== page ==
Proceedings of The 15th International Conference on Humanities, Psychology and Social Sciences
Do We Inherit or Create Our Personalities? A Review and Analysis of The Evidence
Zhichun Yu, Kimberly Pyland
There has been an ongoing debate about whether personality is inherited through genes or created through the environment. This article addressed the issue by analyzing three research articles about the heritability of a particular personality trait through research methods, limitations, and known information. Common patterns and trends seen in the three articles were then investigated and applications of the studies, as well as the relevance of those studies, were examined. The first study is a twin study that examined the heritability of the environmental sensitivity trait and examined its genetic overlap with traits in the big 5 personality traits. The second study is a molecular behavioral genetics study that examined how dopamine-related genes and environmental factors such as stressful life events and parental warmth contribute to the development of a highly sensitive personality. The third study is a longitudinal sibling study that examined how parenting behaviors can affect adolescent responsibility and young adult conscientiousness. From the three studies above, it is clear that in general, personality traits have relatively high heritability. However, genes are not the only thing that influences personality. Non-shared environmental factors also contributed significantly to the development of personality, especially to the variations of personality traits. Certain genes may be expressed only when an environmental condition is met. It is the interaction between genes and the environment that shapes the development of personality and makes individuals who they are.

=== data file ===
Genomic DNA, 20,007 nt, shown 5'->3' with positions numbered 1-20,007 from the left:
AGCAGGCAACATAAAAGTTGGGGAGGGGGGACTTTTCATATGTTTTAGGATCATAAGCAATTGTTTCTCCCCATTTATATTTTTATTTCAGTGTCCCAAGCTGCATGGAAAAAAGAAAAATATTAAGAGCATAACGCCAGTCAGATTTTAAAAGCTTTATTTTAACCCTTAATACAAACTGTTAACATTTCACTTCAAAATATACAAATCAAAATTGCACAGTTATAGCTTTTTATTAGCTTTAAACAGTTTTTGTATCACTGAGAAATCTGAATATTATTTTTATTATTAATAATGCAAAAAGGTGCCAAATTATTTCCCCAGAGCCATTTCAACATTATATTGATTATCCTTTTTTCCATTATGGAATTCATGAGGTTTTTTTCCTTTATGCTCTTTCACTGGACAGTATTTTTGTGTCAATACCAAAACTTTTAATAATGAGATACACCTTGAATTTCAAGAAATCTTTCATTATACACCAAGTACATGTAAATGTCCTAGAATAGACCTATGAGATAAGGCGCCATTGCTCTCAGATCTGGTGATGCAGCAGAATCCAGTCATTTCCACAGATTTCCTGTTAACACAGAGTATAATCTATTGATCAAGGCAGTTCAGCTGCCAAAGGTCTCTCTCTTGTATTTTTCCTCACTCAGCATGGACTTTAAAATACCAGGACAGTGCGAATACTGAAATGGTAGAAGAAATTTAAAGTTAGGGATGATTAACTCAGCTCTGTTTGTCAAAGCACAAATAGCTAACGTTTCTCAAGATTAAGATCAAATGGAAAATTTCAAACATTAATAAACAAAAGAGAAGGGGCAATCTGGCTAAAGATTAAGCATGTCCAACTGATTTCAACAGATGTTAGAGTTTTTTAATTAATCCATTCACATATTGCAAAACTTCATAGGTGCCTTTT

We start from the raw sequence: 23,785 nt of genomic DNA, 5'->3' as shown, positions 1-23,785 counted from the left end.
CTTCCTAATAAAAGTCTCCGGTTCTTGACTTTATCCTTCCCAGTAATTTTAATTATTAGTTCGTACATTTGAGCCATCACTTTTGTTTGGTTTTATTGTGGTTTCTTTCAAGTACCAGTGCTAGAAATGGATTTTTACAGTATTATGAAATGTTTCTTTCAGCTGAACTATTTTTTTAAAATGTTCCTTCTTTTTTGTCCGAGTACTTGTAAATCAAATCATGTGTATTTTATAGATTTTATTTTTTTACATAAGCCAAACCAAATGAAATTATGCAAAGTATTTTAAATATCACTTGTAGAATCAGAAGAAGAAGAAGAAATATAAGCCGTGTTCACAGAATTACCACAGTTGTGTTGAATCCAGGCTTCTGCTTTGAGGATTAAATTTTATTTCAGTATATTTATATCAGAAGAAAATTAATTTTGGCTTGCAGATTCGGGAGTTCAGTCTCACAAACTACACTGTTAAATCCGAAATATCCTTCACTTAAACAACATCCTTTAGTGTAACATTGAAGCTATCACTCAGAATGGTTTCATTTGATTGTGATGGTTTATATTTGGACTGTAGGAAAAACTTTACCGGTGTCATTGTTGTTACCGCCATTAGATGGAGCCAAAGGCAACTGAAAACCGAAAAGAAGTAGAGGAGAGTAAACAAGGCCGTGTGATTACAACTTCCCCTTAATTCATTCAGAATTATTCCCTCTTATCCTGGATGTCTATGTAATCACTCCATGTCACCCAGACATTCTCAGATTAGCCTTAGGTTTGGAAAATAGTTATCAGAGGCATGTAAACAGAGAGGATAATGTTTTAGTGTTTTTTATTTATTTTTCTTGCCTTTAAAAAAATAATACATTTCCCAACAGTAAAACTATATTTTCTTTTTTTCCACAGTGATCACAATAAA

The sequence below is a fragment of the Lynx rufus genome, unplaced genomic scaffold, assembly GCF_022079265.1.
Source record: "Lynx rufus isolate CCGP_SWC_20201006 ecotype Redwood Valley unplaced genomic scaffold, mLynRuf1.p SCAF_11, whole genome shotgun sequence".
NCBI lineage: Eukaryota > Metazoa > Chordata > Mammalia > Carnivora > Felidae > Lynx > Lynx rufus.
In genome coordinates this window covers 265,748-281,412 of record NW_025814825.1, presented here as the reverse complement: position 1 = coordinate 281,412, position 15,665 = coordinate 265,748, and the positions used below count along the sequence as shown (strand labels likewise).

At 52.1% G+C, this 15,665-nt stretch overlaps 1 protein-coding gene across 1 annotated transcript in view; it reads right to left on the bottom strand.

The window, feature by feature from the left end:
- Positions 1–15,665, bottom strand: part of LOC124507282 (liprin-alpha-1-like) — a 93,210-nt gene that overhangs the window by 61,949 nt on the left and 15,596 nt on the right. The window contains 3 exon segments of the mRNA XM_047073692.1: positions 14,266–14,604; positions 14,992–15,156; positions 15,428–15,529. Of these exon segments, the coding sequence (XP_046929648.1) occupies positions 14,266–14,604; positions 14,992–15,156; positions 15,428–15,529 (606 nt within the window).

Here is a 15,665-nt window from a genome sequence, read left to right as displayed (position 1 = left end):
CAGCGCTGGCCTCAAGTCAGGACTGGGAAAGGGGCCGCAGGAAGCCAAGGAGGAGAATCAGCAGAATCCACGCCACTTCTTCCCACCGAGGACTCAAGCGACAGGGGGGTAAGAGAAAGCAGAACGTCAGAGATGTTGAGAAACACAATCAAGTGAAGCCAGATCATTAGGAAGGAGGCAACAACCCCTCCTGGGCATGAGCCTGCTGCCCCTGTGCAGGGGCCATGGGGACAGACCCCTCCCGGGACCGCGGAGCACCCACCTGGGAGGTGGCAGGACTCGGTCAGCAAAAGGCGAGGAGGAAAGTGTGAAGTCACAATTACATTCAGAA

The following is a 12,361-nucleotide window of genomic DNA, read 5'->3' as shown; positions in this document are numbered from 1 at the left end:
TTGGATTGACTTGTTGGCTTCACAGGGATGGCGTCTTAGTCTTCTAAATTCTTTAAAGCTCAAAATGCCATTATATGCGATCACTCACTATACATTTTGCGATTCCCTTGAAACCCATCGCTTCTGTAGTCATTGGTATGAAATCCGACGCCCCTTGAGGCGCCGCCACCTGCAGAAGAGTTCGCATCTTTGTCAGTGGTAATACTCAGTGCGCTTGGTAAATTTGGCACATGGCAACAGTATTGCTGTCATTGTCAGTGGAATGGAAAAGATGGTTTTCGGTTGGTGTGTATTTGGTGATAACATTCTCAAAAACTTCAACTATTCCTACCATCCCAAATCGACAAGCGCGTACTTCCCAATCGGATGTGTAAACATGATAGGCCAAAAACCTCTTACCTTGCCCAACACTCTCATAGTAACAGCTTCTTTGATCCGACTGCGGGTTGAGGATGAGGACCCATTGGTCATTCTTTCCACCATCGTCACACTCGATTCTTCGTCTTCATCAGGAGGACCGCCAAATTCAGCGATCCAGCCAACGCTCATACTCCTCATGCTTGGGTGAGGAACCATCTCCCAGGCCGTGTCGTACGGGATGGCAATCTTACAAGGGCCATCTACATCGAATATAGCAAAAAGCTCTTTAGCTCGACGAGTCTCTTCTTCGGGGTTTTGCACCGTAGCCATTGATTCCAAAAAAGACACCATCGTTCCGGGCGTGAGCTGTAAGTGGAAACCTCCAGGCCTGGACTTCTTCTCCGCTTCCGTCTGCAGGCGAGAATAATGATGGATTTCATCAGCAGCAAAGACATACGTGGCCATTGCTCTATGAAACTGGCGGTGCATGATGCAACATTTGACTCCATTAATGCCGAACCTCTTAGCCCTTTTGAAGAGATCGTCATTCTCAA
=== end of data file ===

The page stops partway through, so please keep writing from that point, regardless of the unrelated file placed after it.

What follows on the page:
keywords: environment, gene, heritability, parenting, personality